MS Society in UK Opens ‘Stop MS Appeal,’ £100M Fundraiser to Better Treat Disease
Through its Stop MS Appeal campaign, the United Kingdom’s MS Society seeks to raise £100 million (almost $125 million) within the next decade to advance research and treatments that will stop multiple sclerosis (MS) progression.
Over the next three months, the organization will run an extensive advertising campaign featuring six MS patients and their families.
“The worldwide MS community is coming together to help us achieve our ambitious goal to stop MS,” Nick Moberly, the society’s chief executive, said in a news release.
The MS Society is basing its optimism on recent scientific discoveries, including an animal study reporting that the diabetes medication metformin promotes myelin repair.
Human brains can naturally regenerate myelin, the protective fatty coating around nerves. The repair involves myelin-producing cells, which are derived from oligodendrocyte precursor cells (OPCs), a type of stem cell. But in MS, and as humans age, myelin’s restorative ability diminishes.
Research recently published in the journal Stem Cell, showed that when aged rats ate only every other day (fasting), OPCs recovered their ability to form myelin-producing cells, leading to enhanced myelin repair. Treatment with metformin was also able to mimic these affects without fasting.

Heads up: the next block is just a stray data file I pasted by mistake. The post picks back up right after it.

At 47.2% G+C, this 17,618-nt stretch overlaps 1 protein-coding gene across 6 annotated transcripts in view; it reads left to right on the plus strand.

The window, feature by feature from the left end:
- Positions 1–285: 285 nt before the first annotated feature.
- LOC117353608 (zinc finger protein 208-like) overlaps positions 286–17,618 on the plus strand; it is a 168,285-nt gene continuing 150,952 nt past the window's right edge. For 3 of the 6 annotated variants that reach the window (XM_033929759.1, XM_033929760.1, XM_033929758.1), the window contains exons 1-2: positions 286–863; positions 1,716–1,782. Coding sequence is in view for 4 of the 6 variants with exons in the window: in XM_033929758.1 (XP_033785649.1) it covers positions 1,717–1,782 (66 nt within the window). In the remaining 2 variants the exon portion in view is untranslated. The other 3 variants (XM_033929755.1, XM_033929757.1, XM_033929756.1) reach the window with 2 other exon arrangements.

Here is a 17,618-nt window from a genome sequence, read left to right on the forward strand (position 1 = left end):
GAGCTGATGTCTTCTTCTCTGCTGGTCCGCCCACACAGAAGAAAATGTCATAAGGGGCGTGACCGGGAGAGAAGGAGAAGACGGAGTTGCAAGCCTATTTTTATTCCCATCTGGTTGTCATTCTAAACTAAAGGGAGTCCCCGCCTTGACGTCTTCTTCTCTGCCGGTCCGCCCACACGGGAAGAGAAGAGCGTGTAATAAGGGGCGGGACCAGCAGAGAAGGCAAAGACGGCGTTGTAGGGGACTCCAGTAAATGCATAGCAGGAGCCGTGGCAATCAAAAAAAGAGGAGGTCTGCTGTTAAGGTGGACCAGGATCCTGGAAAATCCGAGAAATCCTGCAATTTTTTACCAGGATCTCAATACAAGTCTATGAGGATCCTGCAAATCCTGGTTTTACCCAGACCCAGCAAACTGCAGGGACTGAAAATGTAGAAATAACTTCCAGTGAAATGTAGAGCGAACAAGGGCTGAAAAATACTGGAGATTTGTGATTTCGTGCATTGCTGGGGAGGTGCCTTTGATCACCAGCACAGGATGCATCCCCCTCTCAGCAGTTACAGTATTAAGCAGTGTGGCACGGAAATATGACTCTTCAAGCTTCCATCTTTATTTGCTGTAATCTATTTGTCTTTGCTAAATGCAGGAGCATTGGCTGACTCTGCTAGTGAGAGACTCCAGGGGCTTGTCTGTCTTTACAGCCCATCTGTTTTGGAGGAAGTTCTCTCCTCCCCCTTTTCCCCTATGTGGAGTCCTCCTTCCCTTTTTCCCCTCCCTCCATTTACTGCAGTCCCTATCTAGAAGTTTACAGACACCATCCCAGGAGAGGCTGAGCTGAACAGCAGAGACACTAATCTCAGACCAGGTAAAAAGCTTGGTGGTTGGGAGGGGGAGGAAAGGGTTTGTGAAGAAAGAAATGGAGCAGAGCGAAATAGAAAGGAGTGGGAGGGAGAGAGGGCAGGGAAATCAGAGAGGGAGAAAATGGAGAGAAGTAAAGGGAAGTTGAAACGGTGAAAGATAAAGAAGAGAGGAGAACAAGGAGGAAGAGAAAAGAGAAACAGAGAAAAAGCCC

According to Robin Franklin, a professor at the MS Society Cambridge Centre for Myelin Repair, this is “one of the most significant advances in myelin repair therapies ever.”
Based on such discoveries, the Society announced a three-step program to stop MS by preventing immune damage, promoting myelin repair, and protecting nerves from damage. The overarching goal is to be testing MS therapies in advanced clinical trials by 2025.
The ‘Stop MS Appeal’ ad campaign includes Donna Nahal, 34, from Birmingham, who was diagnosed with relapsing MS as a college student.
“I wanted to get involved with Stop MS to help people understand how the condition can affect lives,” Nahal said. “When you’re told you have MS it’s very easy to give up, but we are people fighting a battle every day. And we have to continue to fight. Right now I feel the future is filled with hope, and together we can stop MS.”
Anna Williams, a professor of regenerative neurology at the International Progressive MS Alliance, said Stop MS Appeal will bring immense hope to millions globally, but with that comes added pressure. “For a national charity and professionals like myself to come out and say we believe it can be stopped, we must be able to deliver on that promise,” Williams said.
A TV advertisement also features MS patients singing a version of “Don’t Stop” by Fleetwood Mac; the ad will also be appear in newspapers, billboards and online.
According to the MS Society, more than 100,000 people have MS in the U.K.. For more information on the society, its programs and events, or to make a donation, please visit this site.